A recent report in The New York Times highlight the poor states and failures of hospitals in Uganda. They write about pregnant women arriving at hospitals in time to deliver, but when complications arise, no one is there to help them. The tragic events at Arua Hospital is unfortunately not a unique event.
Such failures are unfortunately not seldom. The New York Times article point to the lack of priority given by the Ugandan Ministry of Health. In my view it also points to a failure over many years by the international donor communities.
Where as much emphasis has been given to HIV work, and immunisations, donors and NGOs have been reluctant to support and strengthen institutions. Hospitals are essential to reduce maternal deaths. Most deaths would be averted if the pregnant women would deliver at hospitals near to their homes, and such a hospital need to have trained staff to do Comprehensive emergency obstetric care (see figure for more information).
Many NGOs and donor government unfortunately believe that providing antenatal coverage is enough to reduce maternal deaths. Unfortunately, such logic is only true to a certain extent. Good antenatal services will reduce maternal deaths if it works jointly with hospitals. Antenatal work in the communities and at peripheral health posts must in time refer women in need of comprehensive emergency obstetric care. Experience from many countries show that antenatal care as stand-alone work will not reduce maternal deaths.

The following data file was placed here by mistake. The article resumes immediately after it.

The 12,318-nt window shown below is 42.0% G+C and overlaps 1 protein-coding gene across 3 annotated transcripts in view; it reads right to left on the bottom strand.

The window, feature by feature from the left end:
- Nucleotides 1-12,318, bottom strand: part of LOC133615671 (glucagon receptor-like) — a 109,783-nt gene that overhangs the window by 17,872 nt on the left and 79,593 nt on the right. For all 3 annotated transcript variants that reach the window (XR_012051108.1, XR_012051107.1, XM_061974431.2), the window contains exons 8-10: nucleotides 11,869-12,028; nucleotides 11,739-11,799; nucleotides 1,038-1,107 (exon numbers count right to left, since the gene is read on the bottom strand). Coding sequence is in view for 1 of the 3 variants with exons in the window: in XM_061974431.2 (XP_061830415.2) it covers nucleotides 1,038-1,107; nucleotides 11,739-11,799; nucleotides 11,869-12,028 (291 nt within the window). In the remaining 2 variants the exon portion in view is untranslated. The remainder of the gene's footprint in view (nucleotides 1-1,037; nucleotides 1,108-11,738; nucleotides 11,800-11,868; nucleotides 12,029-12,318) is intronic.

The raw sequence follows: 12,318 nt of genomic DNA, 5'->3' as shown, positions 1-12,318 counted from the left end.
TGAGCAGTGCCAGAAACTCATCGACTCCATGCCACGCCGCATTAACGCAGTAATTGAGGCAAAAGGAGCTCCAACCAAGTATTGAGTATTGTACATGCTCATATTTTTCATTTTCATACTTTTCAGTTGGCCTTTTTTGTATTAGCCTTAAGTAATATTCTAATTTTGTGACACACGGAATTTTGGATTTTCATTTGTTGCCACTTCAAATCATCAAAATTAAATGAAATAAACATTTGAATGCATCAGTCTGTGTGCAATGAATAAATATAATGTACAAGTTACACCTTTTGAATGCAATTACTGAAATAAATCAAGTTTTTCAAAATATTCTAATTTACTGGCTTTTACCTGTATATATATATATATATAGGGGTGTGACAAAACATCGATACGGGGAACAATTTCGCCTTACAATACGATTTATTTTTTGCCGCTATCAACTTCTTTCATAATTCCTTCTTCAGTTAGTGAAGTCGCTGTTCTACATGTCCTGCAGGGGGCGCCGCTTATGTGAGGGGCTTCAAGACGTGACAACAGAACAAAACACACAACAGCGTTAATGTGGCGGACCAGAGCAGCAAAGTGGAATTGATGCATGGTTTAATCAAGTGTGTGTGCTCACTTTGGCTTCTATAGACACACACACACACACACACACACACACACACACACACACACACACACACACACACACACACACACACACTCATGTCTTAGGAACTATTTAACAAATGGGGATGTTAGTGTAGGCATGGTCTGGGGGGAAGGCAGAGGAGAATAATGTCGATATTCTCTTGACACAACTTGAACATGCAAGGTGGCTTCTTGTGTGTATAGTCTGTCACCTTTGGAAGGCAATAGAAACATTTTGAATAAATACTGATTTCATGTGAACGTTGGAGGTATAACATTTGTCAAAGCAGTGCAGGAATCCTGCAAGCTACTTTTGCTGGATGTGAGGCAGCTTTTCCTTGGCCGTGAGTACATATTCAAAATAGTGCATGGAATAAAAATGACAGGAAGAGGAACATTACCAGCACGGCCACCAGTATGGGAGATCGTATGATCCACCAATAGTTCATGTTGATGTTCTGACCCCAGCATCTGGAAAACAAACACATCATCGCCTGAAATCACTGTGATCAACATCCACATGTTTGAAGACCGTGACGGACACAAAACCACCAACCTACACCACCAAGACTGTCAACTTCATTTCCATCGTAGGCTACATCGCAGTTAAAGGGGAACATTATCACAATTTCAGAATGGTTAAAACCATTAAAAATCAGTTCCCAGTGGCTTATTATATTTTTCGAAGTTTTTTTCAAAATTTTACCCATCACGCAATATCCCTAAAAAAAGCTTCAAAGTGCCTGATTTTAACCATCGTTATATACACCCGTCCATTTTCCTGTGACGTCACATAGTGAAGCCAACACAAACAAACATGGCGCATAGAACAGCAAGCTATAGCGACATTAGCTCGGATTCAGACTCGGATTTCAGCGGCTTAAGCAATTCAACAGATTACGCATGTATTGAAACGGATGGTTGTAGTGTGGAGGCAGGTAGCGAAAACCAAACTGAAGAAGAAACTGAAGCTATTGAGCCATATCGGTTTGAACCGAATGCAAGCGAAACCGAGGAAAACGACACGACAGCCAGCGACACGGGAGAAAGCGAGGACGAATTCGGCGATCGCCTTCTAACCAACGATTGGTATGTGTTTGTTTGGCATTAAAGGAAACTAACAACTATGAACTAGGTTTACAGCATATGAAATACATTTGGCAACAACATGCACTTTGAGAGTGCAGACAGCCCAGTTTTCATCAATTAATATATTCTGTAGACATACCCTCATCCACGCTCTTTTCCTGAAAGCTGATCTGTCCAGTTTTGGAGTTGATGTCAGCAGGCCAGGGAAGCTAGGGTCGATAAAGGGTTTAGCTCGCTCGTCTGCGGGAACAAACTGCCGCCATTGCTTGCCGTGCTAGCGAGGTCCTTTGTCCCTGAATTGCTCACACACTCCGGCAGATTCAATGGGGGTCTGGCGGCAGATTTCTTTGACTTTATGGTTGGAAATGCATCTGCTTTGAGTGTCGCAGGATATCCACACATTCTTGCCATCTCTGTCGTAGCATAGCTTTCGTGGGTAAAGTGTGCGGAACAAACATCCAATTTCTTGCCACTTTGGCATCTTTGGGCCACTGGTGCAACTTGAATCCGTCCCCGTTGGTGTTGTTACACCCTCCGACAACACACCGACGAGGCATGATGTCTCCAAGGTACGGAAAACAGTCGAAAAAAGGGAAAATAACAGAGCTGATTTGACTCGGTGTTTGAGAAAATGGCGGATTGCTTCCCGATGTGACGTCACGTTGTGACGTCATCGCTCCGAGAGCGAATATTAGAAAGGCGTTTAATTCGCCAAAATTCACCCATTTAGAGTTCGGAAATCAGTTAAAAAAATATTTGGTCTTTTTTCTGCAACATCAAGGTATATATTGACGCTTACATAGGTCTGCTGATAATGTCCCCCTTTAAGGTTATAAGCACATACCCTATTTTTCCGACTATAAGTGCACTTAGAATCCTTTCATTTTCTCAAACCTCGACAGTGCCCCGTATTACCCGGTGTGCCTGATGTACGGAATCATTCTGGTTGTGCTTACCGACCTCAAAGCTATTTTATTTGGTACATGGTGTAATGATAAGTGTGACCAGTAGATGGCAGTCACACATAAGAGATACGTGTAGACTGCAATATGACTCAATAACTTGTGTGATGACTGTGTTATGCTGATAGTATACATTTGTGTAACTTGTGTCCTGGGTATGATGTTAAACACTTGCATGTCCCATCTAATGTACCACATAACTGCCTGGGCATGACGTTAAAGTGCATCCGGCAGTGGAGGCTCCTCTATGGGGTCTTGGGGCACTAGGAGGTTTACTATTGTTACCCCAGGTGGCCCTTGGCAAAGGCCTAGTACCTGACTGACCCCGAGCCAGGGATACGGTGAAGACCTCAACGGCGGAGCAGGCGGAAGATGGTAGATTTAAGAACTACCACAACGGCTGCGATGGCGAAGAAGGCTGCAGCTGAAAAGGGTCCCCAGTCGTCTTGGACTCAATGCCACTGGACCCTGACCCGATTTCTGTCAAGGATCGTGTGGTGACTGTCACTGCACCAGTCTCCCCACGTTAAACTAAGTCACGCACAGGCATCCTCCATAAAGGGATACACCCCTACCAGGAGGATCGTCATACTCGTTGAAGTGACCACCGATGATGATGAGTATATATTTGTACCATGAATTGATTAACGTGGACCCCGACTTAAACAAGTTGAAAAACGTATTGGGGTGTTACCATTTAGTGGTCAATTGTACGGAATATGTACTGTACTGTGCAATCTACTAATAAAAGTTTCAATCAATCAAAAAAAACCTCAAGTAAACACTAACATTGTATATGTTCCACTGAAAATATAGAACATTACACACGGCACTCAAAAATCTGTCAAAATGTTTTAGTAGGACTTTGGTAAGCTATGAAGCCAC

In our project in Ethiopia we try to improve the quality of hospitals, and support the Ministry of Health to upgrade health centres to small hospitals so pregnant women can get use essential services near to their homes. The aim is there should be one well-functioning institution providing comprehensive emergency obstetric care for every 150.000 people.